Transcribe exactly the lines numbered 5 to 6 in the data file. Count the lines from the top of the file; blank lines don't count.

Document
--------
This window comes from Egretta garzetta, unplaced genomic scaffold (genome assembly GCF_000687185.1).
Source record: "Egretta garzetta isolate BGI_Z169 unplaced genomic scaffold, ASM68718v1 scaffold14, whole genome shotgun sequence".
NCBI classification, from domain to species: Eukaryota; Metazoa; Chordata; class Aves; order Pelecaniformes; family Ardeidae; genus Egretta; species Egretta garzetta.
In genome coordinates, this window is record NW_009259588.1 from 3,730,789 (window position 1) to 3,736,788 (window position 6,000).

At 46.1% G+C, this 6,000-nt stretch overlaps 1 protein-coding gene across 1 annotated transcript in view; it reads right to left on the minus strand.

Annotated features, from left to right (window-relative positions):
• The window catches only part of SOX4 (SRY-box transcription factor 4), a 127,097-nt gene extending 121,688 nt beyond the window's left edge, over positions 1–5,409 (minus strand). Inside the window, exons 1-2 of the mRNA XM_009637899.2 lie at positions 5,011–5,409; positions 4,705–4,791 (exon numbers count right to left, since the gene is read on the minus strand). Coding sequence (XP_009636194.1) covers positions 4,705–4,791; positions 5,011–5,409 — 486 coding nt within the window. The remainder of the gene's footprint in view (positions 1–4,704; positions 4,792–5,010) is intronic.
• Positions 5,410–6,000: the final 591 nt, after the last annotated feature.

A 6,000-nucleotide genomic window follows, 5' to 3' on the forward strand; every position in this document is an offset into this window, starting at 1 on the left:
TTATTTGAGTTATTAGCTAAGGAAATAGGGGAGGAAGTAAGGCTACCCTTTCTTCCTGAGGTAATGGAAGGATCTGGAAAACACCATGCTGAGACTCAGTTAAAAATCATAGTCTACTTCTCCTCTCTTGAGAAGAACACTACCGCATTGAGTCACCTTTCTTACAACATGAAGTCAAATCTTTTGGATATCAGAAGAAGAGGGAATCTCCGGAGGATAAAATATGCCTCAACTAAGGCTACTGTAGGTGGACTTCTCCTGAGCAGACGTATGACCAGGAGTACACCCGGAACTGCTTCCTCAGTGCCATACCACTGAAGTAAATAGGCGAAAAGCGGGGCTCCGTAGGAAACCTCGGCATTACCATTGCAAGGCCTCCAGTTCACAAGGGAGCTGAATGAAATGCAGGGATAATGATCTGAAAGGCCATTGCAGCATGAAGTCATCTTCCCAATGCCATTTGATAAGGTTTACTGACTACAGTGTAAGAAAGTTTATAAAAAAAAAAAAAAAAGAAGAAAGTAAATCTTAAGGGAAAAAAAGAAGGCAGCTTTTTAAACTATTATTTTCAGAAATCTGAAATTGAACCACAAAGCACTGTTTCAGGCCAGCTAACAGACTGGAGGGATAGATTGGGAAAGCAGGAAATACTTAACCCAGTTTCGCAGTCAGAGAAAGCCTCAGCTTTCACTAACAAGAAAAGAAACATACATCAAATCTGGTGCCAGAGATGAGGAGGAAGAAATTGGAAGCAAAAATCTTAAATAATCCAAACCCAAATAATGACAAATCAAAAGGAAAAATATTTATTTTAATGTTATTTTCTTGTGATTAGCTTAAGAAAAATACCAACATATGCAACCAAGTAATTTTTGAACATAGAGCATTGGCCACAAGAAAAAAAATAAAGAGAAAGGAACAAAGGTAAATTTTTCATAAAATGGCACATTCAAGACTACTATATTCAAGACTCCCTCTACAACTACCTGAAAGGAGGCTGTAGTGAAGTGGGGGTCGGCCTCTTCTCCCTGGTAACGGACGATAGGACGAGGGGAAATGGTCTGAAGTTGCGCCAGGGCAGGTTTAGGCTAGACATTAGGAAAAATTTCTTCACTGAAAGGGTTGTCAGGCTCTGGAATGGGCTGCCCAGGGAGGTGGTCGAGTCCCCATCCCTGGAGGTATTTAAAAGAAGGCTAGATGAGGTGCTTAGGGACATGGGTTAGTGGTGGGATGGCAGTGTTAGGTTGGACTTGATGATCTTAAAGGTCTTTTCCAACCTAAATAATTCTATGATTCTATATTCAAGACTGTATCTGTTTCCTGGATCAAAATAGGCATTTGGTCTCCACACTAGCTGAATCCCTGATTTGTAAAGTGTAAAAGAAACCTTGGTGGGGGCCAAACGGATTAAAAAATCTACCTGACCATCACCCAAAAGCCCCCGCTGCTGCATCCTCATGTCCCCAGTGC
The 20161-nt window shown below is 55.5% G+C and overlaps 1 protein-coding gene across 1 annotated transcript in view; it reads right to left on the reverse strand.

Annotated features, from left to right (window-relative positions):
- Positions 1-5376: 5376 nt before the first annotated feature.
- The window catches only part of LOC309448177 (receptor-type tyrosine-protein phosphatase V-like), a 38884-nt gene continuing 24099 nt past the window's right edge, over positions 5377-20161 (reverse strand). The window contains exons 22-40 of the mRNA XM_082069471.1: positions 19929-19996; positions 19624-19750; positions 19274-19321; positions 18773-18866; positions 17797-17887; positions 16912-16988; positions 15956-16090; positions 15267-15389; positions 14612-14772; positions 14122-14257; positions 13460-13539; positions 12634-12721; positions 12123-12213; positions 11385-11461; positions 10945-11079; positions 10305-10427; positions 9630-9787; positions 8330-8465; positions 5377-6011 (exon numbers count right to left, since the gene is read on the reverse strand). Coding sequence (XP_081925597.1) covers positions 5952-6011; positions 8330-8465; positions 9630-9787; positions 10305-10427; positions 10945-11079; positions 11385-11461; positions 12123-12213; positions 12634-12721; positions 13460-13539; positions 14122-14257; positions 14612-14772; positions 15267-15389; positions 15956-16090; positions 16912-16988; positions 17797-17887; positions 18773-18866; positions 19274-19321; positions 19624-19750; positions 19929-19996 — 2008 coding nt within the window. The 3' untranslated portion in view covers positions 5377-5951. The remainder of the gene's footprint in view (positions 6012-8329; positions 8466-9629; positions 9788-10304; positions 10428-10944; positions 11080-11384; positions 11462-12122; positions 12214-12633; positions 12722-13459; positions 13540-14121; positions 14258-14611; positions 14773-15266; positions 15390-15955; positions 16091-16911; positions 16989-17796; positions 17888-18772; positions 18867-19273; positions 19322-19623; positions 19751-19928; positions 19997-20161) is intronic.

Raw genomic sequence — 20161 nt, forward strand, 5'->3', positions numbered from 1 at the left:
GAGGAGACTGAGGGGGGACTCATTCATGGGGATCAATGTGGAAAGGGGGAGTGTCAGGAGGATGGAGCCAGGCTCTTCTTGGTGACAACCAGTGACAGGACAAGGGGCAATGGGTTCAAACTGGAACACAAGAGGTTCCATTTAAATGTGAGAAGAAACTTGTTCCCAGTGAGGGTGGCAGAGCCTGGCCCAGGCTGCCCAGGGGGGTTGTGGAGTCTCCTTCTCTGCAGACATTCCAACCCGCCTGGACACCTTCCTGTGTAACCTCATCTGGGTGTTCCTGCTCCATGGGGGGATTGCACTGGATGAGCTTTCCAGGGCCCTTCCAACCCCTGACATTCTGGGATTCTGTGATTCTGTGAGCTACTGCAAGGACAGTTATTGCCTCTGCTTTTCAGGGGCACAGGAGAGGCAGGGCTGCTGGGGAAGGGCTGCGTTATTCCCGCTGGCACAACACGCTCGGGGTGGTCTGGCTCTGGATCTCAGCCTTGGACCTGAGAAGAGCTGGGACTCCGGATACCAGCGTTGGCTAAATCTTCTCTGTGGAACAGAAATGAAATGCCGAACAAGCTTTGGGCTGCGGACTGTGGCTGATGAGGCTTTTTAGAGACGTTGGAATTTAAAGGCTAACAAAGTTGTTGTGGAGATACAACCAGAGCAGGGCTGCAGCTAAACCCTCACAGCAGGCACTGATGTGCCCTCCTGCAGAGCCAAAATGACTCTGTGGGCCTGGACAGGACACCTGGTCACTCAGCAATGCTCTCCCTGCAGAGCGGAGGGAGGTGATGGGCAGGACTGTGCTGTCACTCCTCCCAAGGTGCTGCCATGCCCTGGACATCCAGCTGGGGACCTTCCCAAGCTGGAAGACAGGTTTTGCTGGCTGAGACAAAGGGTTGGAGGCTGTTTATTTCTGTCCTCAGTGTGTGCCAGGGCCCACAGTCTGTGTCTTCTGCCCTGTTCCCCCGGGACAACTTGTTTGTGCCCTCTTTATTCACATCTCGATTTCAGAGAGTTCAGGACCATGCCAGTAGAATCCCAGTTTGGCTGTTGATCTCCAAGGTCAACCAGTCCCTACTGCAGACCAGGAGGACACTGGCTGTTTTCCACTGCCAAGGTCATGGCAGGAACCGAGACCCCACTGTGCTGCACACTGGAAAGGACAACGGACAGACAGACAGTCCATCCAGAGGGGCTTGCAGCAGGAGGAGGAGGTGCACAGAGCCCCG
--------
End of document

At 46.1% G+C, this 6,000-nt stretch overlaps 1 protein-coding gene across 1 annotated transcript in view; it reads right to left on the minus strand.

Annotated features, from left to right (window-relative positions):